...meaning, "That's all Ayn wrote about Ireland." But, in the interest of rounding out the experience, here is a quick recap of the rest of Friday and Saturday (the trip home):
We did in fact get into Dublin around 4pm (the train ride took only 2.5 hours), whereupon we wearily dragged ourselves from the train station to the city center to find the bus that would take us to our hotel. We found it, and it did, which was great. The buses in Dublin are something of a thrill ride, especially if you ride up top, where you can really appreciate just how frickin' close these things get to one another.
Andrew felt pretty terrible and we considered staying in or some other drastic alternative to real dinner, but eventually reason won out and we took a bus back to the city center, where we wandered around for quite a long time, unable to find any menu that sounded appetizing. We eventually picked a tiny Italian-esque place with a vaguely Indian sounding name, where we shared a pot of the tea (the billionth of the trip) and had really pretty tasty pasta dishes. We then dashed to a movie theatre up the street to catch the last showing of "RocknRolla," the new Guy Ritchie film that had just opened in the UK that day. We actually left after an hour--while this eagerness to flee can partly be attributed to our being sick and in poor moods, the movie was also really terrible, and we're big fans of some of his earlier stuff. Ah well.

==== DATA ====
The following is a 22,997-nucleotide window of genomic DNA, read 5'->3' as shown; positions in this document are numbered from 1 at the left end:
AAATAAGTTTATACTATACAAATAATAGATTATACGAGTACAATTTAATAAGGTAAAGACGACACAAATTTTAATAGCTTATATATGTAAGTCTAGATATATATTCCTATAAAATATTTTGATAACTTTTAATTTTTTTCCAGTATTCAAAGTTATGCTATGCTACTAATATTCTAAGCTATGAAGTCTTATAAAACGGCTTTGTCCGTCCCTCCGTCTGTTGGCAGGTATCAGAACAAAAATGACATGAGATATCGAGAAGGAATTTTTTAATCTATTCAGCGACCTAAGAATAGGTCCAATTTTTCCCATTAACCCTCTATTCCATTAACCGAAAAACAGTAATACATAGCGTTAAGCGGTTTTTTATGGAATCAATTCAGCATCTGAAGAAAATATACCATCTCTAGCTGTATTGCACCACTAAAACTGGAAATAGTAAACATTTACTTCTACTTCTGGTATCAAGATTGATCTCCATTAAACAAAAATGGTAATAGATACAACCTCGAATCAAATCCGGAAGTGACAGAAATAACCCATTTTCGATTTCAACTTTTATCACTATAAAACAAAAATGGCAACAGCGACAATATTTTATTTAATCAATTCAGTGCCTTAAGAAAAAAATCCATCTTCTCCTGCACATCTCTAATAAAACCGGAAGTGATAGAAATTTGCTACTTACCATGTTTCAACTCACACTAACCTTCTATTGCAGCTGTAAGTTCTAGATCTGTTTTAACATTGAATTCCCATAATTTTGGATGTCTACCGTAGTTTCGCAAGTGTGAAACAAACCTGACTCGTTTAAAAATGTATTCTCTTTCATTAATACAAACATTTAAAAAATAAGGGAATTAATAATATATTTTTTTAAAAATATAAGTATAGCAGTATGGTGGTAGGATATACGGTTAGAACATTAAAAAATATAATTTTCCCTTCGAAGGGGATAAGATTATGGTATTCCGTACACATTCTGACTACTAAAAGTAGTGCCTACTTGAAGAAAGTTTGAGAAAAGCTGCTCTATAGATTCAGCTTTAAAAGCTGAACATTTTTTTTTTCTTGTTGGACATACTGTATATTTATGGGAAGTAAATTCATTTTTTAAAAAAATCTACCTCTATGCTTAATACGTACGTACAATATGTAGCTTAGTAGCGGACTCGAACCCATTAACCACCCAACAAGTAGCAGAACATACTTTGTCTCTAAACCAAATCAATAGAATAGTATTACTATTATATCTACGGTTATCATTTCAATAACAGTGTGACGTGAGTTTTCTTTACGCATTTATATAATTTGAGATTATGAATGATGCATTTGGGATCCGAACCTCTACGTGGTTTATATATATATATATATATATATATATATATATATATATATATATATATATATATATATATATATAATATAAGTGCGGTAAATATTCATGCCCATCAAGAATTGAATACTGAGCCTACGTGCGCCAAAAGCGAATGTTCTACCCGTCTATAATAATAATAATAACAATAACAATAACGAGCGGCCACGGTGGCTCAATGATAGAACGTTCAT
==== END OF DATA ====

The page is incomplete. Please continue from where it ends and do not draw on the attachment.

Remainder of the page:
The most entertaining part of the day was probably watching a kid's game show on the Gaelic channel on the television in our hotel room. I don't think it was super-interesting as far as any kid's game show goes, but Gaelic is a really unusual-sounding language, like something made up for Stargate SG-1, so it was interesting to listen to.
Saturday, we get to the airport super early. Our flight is delayed an hour. We arrive in London with 45 minutes to catch our connecting flight, get stuck in a slow security line despite the "speed passes" the British Airways attendant gave us, and run breathless all the way to our gate, where they are holding the plane just for the two of us. I think Heathrow has something against us. The flight itself is uneventual, as is the ride home from the airport. And there you have it.
I'll post some kind of reflection in the next day or two.